Tech WBB - Kaylee Zard and Tavia Rooney

Senior Kaylee Zard and freshman Tavia Rooney are each handling different but critical roles for the Montana Tech's women's basketball team as they head into the heart of the Frontier Conference schedule.  

BUTTE — A competitive basketball team requires a variety of personalities, skills and experiences if they want to reach their goals.

No one knows this better than Montana Tech.

In the midst of her sixth season as the Orediggers’ head coach, Carly Sanon is in charge of cultivating all these qualities, and her team’s 11-3 record has shown signs of success.

Their might not be a better example to represent her work as coach then with a duo that represents two sides of the spectrum: senior forward Kaylee Zard, team captain and the sole senior on roster, and freshmen Tavia Rooney.

For the veteran Zard, the process to this point was one of realizing her team’s need for leadership. The Forsyth native said that she and Sanon and saw the need to elevate her role in the team as a leader.

“Last year I was pretty much the only junior and we had a lot of freshmen and sophomores starting," Zard said. "I think that talking with coach and realizing that kind of had to be my role and I had to step up to that if we wanted to have success.

Lady Oredigger Basketball

Tech's Kaylee Zard drives to the hoop during the Orediggers a game against the University of Providence last January.   

"Looking into this year, that’s been an emphasis at every practice and every game and that I had to focus more on leadership.”

However, what Zard doesn’t mention is that she was battling a nagging ankle injury for the entirety of her opening captaincy. But, as Sanon mentions, the forward provides a different level of toughness.

“Her personality is very tough,” Sanon said. “Mentally tough, physically tough. Last season, she played on a really beat up ankle, had surgery. When we started games, she was just six months out of surgery. Last season, we had a lot of games that were really close and we just couldn’t get over that hump, but she was keeping everybody engaged and working hard.”

The next time you attend a game at Kelvin Sampson Court, keep your eyes open. While averaging 9.8 points and 6.7 rebounds a game, Zard is the key communicator for Tech, instructing her teammates and calling out situation.

As she mentions, it was a necessary improvement for Zard. No player has the depth of experience that Zard has, and she has put it to good use.

Meanwhile, Rooney, fresh out of a stellar career at Townsend, may be one of the biggest benefactors from this, as the freshmen has quickly become an impact player for Sanon’s squad.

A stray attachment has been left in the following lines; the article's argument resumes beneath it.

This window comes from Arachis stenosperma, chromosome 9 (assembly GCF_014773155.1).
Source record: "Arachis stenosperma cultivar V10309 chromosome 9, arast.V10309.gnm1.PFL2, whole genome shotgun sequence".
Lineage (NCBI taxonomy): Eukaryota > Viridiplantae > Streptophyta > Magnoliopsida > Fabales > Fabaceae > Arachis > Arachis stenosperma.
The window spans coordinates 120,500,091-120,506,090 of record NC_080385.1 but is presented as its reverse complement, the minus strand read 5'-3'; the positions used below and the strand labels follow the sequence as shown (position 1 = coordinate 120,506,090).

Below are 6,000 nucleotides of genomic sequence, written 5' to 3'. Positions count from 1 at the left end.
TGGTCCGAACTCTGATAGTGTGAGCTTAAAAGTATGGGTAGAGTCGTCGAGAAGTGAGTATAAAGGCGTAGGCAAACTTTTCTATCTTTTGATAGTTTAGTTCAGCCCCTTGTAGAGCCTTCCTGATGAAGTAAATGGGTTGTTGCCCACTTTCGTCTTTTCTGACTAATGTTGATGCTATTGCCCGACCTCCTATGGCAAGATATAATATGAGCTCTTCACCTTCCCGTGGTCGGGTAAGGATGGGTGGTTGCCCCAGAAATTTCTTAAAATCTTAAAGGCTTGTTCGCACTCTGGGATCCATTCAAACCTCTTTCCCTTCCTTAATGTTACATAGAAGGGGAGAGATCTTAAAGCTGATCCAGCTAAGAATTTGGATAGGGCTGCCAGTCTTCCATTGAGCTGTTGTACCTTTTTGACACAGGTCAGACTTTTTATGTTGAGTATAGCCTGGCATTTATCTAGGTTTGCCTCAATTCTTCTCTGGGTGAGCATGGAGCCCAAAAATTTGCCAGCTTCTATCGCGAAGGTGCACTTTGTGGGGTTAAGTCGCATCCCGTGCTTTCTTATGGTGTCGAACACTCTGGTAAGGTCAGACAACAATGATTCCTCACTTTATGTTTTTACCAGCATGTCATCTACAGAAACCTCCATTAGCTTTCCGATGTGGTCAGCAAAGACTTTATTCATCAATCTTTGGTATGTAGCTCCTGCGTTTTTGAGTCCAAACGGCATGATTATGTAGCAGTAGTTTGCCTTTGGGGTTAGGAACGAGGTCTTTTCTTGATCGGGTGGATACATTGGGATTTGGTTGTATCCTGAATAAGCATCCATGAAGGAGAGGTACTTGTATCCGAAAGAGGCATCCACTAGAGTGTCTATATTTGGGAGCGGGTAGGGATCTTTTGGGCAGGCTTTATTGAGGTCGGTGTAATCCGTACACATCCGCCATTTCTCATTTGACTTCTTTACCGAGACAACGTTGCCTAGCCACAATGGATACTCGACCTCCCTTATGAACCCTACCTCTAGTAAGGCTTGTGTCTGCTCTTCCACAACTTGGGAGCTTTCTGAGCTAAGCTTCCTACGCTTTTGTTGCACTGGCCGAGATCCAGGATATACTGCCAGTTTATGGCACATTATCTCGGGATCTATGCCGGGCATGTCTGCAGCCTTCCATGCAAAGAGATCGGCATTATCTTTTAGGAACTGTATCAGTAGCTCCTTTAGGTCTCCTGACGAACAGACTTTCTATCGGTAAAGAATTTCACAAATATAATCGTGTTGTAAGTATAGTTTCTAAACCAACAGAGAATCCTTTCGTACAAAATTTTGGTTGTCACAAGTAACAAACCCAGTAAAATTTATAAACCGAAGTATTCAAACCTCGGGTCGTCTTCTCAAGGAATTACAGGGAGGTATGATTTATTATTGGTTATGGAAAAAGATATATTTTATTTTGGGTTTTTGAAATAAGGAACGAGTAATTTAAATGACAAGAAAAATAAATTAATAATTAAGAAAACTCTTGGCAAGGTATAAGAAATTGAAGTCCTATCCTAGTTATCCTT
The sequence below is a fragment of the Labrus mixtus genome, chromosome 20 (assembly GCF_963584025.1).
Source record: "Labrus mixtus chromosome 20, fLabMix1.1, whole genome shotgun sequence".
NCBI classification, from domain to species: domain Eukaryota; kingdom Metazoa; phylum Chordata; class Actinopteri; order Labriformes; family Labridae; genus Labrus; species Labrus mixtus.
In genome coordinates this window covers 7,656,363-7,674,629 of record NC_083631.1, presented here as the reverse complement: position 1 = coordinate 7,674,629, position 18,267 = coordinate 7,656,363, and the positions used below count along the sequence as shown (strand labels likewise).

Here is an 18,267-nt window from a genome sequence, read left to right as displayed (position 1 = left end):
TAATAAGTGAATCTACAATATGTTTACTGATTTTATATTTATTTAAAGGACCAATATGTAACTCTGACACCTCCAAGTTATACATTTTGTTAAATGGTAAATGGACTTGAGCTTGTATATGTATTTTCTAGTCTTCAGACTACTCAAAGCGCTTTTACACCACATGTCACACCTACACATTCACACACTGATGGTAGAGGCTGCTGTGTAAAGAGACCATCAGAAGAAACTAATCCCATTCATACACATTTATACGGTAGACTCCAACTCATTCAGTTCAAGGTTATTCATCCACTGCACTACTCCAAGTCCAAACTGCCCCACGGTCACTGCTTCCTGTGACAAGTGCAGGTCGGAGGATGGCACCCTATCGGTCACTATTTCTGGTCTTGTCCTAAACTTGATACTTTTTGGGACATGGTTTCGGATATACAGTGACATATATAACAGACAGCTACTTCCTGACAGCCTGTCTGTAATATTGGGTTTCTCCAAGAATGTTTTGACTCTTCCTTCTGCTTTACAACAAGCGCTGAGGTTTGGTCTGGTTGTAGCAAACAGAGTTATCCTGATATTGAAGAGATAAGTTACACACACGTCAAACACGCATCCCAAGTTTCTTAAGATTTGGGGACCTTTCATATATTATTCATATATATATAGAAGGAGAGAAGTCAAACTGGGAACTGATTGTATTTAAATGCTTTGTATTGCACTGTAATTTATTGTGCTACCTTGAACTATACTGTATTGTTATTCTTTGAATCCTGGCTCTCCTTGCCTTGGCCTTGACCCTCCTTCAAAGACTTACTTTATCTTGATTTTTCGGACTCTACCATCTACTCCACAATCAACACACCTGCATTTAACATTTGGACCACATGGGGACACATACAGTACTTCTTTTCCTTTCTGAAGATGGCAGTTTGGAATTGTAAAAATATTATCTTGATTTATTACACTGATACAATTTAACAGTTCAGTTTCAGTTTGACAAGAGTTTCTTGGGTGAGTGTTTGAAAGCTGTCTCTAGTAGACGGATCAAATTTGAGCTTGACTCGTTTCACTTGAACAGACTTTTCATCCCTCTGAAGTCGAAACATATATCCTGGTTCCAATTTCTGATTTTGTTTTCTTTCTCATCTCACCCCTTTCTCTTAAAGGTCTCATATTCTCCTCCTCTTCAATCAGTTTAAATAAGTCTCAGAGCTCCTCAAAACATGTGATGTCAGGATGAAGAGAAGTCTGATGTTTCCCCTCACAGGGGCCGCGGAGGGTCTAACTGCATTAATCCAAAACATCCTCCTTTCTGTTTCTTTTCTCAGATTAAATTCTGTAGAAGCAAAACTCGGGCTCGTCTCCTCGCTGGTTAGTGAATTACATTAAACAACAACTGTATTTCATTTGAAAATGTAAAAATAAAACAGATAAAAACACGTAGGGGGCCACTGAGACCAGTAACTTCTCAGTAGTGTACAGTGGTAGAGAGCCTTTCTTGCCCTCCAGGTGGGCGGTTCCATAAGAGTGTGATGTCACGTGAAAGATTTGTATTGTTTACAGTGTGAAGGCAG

Rooney is currently averaging a double-double, 10.9 points and 12.1 rebounds a game, and, in just her seventh game with Tech, broke a 41-year-old rebounding record, nabbing 22 against William Jessup to eclipse Wanda Sanders’ previous record.

But the former Bulldog says that coming in, she knew that she would need to work on her game to be as impactful as she has.

“Coming in I think I had a lot to work on, but luckily the girls made the transition easier," Rooney said. "It was about finding my role and figuring out where I was going to play and figuring out what I needed to do to help the team.”

Tavia Rooney

Townsend graduate Tavia Rooney is already averaging a double-double as a freshman with Montana Tech and broke the Orediggers' rebounding record with 22. 

Zard appreciates Rooney’s work ethic and explained that, as long as her freshmen teammate was going to put in the effort, there was never going to be an issue.

“I think Tavia has done a really cool job,” Zard said. “Because she came in exactly where we needed her to come in and produce. She’s done a great job, she works really hard in practice so it’s been great having her on the team.”

The results alone have proved the pair and team’s success, but both the players and Sanon understand that the Frontier Conference will not be an easy landscape to navigate, and that the season has essentially just started.

With defending NAIA champions Montana Western and NAIA contenders like Lewis-Clark State and MSU-Northern, the path to success only gets harder from this point.

But Sanon is optimistic, and has good reason with a successful start to the year after attempting to craft a schedule that would test the Orediggers earlier rather than later.

“I wanted to go in with the idea that we need competition early,” Sanon said. “We got that, and in games that we’ve won and lost, we’ve continued to learn and we bring that each week in practice. I feel like we’re continuing getting better, as a team and individually.”

Rooney echoed a similar sentiment. Her new team is confident in their abilities, but know that winning at every practice is how Montana Tech can reach its goals in the Frontier Conference.

“If we go out and execute in practice every day, when gameday comes up, there’s no reason that we shouldn’t win.”

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